Born April 17, 1943; died January 7, 2019
The bio for the exhibition on the Van Es wall of 34 Vietnam photos last September and early October revealed a clue to how Derek Maitland’s career path was set. “My life really began the day I saw Kowloon Docks in 1966.”
He expanded on this thought for my piece in SCMP Sunday Post Magazine piece last September (which was to be his last interview) “I was 23; Hong Kong was all the things one would like at that age. It was the jumping off point to where I passionately wanted to be at that time, a war correspondent in Vietnam.”
Derek left Vietnam after two years: “After three major combat incidents that I covered – one in the massive Tet Offensive – convinced me my luck might be running out,” he told The SCMP. Twenty-six years earlier, in The Correspondent of January 1992, he’d written: “I was convinced that after nearly two years of my own madness that the next bullet would be for me. That and an even bleaker fear that in the inexorable deterioration of my youth and spirit, furiously burning up on a napalm blast of drink, adrenalin, danger, terror,
and depravity to which the war had sunk, I might lose touch with the real world altogether.”
He was open about his battles with Post Traumatic Stress Disorder (PTSD). He suffered it for 15 years after the Vietnam War, until he met a psychologist whose expertise was Vietnam Vets. “It was not just the vets who went off the rails after the war. Saigon … made much of life thereafter seem meaningless and mundane, requiring tremendous effort to restore everyday faith and excitement. And that against the backdrop of abiding melancholy and occasional hallucinations in the dead of night,” he wrote of PTSD in The Correspondent in January, 1992.
From Vietnam, Derek flew to London and worked with BBC-TV News and wrote his first novel, The Only War We’ve Got. From London he moved to Beirut and covered the Middle East. It was there that he met his first wife, Therese Herbert, a French Canadian, with whom he had two sons, Nick and Luke, who are in their early forties and who celebrated their father’s 75th birthday in Australia last year.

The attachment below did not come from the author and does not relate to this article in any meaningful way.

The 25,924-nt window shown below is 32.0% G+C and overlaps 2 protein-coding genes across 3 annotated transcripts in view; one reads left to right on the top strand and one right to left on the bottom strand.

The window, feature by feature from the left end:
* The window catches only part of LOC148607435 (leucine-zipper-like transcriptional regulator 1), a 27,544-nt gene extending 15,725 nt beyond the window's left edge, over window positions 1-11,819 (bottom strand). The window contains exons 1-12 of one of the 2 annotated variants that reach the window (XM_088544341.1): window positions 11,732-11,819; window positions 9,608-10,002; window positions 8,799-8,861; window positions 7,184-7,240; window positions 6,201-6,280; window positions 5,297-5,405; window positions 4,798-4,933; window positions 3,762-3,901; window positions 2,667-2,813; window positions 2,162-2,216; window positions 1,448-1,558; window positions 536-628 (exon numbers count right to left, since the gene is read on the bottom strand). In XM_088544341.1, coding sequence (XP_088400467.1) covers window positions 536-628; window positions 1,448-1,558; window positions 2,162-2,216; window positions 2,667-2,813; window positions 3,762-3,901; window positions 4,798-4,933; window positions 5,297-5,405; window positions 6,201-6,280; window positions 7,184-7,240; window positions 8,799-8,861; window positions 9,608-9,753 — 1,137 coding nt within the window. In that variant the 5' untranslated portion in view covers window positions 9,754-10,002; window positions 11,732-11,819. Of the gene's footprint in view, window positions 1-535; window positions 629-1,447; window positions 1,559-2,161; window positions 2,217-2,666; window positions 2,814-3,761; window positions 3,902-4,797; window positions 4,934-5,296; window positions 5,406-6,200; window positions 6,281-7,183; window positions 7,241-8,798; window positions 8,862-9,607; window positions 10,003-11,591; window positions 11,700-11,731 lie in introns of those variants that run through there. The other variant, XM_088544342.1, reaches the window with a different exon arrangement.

Derek came back to Hong Kong in the mid-1970s and worked as a freelance feature writer and humourist. He returned to television news in Toronto and went back to London with the BBC, where he led the first news crew to film the immediate aftermath of the IRA bombing on Prime Minister Margaret Thatcher’s hotel in Brighton in 1984.
In 1985, he travelled China and once again returned to Hong Kong with his second wife, New Zealander Jan O’Neill. launching the China Traveller magazine. This later became the Pacific Traveller. Together, the husband-and-wife team produced corporate videos.
After a stint in Sydney in 2000, Derek and Jan moved to Orange, and later further west to the heritage town of Canowindra in New South Wales, where they bought a house. Gregarious, articulate, intelligent, wry and witty, Derek also wrote four novels and five non-fiction books. When he passed away in Canowindra on a summer’s day after a battle with cancer diagnosed in 2016, he was working on a book of his life and another, poignantly titled Coming Home To Die.
Derek was part of the Vietnam Hacks email group, along with FCC member Robin Moyer, who said: “Derek and I spent some time together in Vietnam after the war. He had a keen sense of humour, especially when observing the cultural collision of East and West. [Fellow FCC member] Mark Erder coaxed Derek to send me his Vietnam photos from his year–long sojourn at the height of the fighting there in 1968–69 and we carried on a stimulating email conversation, in between bouts of chemo, as we put the pictures and captions together for his last hurrah on the Van Es Wall in September.”